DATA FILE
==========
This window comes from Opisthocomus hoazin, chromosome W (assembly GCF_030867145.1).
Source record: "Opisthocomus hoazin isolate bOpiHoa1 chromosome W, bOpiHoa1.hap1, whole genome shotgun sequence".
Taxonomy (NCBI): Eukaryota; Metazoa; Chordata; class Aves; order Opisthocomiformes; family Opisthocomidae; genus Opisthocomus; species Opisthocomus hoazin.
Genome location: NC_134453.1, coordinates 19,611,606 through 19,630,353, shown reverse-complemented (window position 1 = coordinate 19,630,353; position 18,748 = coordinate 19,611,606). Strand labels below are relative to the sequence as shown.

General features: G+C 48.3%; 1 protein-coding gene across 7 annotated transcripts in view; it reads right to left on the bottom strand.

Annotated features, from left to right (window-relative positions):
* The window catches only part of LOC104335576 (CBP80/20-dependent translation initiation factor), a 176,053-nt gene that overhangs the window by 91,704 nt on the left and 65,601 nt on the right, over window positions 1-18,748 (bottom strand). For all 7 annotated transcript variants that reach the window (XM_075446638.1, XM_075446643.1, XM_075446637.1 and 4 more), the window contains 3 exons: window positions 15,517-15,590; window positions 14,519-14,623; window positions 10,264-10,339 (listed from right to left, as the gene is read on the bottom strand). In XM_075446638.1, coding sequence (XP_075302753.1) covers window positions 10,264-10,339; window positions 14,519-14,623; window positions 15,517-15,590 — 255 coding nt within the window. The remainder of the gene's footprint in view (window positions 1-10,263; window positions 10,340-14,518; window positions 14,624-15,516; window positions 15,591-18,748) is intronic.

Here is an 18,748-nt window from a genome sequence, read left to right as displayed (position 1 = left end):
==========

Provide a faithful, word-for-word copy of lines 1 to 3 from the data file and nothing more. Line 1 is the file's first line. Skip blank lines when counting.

This window comes from Opisthocomus hoazin, chromosome W (assembly GCF_030867145.1).
Source record: "Opisthocomus hoazin isolate bOpiHoa1 chromosome W, bOpiHoa1.hap1, whole genome shotgun sequence".
Taxonomy (NCBI): Eukaryota; Metazoa; Chordata; class Aves; order Opisthocomiformes; family Opisthocomidae; genus Opisthocomus; species Opisthocomus hoazin.